The Duchess and The Jeweller Summary by Virginia Woolf


The story is a strong rebuke (criticism) of the aristocratic society that celebrates the vices of materialism, lust, greed, and opportunism. The class-based society encourages and rewards people who are willing to do anything to gain an advantage in life.

The society has different levels with the rich occupying the topmost level. They try to consolidate their position by any means possible while the people on the lower levels do their best to migrate up to upper levels. This constant struggle offers people to employ unethical means and even exploit others in the process.

Mutual Greed

The story is based on a relationship of mutual greed and benefit between a jeweler named Oliver and his customer who is a Duchess. They both lust after wealth and material success even though they occupy different positions in the social hierarchy.

The Duchess is a woman of lavish lifestyle and yearns for more comforts at any price whereas Oliver is a self-made man who yearns to earn enough reputation and money to join the ranks of his customers.

A Fake Necklace

The Duchess has a pearl necklace that she wants to sell and approaches Oliver for the same. Oliver is doubtful about the authenticity of the pearls but is willing to accept it just to garner some goodwill with the Duchess.

Moreover, the Duchess is inclined to invite him to a dinner party with her husband and her daughter, Diana. Oliver is young, ambitious and single and thinks that if he can woo Diana, he might end up realizing his ling held ambition.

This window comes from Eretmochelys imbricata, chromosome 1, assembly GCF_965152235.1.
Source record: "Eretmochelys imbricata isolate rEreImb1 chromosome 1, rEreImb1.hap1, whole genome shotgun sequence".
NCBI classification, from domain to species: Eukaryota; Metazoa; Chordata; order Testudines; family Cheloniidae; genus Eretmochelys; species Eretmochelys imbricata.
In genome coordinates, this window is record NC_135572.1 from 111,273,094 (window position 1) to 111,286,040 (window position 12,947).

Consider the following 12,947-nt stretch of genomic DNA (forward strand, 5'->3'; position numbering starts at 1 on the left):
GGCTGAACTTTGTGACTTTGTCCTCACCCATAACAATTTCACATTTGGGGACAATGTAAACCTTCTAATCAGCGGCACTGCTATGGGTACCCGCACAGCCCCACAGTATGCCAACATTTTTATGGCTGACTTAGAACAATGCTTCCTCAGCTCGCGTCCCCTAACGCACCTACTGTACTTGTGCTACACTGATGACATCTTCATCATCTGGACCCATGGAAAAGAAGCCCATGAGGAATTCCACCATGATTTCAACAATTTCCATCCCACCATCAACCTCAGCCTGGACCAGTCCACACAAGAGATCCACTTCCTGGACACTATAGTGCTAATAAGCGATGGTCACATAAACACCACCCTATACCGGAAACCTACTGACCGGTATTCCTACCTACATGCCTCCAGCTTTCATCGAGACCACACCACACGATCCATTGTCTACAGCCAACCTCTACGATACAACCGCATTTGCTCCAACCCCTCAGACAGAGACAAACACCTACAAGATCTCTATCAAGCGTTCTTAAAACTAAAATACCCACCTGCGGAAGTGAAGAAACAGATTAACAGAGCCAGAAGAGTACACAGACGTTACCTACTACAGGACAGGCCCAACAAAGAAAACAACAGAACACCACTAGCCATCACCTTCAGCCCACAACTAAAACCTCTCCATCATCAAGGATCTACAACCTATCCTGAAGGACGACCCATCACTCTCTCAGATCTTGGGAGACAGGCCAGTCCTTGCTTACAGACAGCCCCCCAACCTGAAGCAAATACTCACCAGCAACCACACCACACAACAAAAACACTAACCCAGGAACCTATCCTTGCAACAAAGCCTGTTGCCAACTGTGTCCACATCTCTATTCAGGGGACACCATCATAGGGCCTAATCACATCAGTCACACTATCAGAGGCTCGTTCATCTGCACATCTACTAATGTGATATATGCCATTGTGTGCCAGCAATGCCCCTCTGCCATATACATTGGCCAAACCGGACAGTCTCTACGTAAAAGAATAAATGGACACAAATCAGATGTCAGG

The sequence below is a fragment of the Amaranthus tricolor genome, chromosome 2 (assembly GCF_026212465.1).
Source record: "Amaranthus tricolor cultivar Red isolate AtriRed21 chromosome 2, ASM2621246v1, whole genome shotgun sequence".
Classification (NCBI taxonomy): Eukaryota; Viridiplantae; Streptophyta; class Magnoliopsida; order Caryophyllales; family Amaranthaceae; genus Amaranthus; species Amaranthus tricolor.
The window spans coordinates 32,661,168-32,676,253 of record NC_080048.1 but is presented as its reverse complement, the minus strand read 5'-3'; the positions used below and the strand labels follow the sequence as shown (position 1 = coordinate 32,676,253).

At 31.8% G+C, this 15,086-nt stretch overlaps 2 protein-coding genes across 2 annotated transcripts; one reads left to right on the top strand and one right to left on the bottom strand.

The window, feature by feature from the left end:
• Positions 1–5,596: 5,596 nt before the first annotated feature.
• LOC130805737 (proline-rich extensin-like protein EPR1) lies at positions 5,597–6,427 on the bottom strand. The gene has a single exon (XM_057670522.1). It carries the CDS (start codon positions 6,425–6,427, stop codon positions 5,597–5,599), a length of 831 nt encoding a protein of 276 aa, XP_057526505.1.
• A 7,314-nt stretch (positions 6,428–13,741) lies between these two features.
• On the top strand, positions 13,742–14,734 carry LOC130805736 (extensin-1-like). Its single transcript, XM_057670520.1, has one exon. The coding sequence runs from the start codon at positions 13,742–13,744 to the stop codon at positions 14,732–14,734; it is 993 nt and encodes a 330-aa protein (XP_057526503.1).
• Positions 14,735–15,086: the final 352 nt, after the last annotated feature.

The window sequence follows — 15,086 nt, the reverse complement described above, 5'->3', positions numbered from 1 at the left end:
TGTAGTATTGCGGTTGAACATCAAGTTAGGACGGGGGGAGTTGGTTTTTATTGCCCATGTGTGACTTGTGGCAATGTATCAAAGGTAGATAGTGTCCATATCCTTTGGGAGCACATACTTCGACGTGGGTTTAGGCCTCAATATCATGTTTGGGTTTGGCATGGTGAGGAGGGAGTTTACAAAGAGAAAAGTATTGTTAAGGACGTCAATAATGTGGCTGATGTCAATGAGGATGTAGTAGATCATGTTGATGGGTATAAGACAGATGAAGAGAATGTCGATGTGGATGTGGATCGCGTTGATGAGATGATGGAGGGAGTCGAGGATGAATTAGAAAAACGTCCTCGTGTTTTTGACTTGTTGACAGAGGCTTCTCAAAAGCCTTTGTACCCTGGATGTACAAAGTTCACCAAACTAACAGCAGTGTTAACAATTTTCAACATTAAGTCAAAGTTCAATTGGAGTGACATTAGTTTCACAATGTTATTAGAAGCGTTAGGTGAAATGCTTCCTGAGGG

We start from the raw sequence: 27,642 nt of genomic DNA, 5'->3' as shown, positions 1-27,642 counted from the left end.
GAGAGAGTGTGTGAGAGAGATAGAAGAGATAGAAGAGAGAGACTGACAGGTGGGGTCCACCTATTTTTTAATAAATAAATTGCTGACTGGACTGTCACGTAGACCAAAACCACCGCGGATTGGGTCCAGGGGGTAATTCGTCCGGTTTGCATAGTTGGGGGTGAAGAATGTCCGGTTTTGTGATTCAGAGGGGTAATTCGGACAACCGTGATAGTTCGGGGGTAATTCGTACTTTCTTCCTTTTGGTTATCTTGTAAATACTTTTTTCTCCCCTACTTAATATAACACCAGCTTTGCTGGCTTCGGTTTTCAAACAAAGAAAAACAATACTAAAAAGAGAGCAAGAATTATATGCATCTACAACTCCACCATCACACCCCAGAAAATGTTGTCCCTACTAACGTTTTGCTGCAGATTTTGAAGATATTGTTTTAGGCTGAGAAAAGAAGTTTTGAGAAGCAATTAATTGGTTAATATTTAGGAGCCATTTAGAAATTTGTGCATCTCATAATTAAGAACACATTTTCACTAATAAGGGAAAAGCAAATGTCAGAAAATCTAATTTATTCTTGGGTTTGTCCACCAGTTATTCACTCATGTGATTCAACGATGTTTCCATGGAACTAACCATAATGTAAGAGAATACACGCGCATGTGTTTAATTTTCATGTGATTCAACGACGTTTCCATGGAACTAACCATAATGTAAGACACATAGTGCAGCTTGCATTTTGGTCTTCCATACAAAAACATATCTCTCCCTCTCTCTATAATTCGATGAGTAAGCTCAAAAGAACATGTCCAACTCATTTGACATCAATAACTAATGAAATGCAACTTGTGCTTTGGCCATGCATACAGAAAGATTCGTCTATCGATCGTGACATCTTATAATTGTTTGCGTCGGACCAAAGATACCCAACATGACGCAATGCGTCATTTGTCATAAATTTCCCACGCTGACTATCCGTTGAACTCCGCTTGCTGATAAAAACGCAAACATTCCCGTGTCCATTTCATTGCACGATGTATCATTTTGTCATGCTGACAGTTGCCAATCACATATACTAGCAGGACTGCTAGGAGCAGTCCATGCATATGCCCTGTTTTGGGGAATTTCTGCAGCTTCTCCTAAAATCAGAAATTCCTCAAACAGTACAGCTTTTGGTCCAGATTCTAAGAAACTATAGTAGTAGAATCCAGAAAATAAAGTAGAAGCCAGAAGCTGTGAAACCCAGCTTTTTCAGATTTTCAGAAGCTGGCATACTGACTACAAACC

In a way, the transaction is akin to a fake necklace for a place in high society. It involves bartering of necklace for Diana’s hand in marriage. Oliver inspects and confirms that it is a fake but goes along with the Duchess’s ruse and accepts her offer.

There are moments when he struggles with his conscience to go ahead with the entire deal but eventually the lust for power and recognition triumphs over faltering ethics and morality.

Oliver Loses Twice

He escorts Diana to the dinner and tries to win her over. However, in the end, Diana decides to marry someone else and it breaks Oliver’s heart and dreams. He was duped twice by the Duchess, both with the pearls and the lure of marriage to her daughter Diana.

Through the example of Oliver, the writer also tries to highlight the point that if the power-hungry lower classes are as unethical as the rich classes then they are not in any way better equipped to share the power as they often lack the education and training that the rich have to go through at least.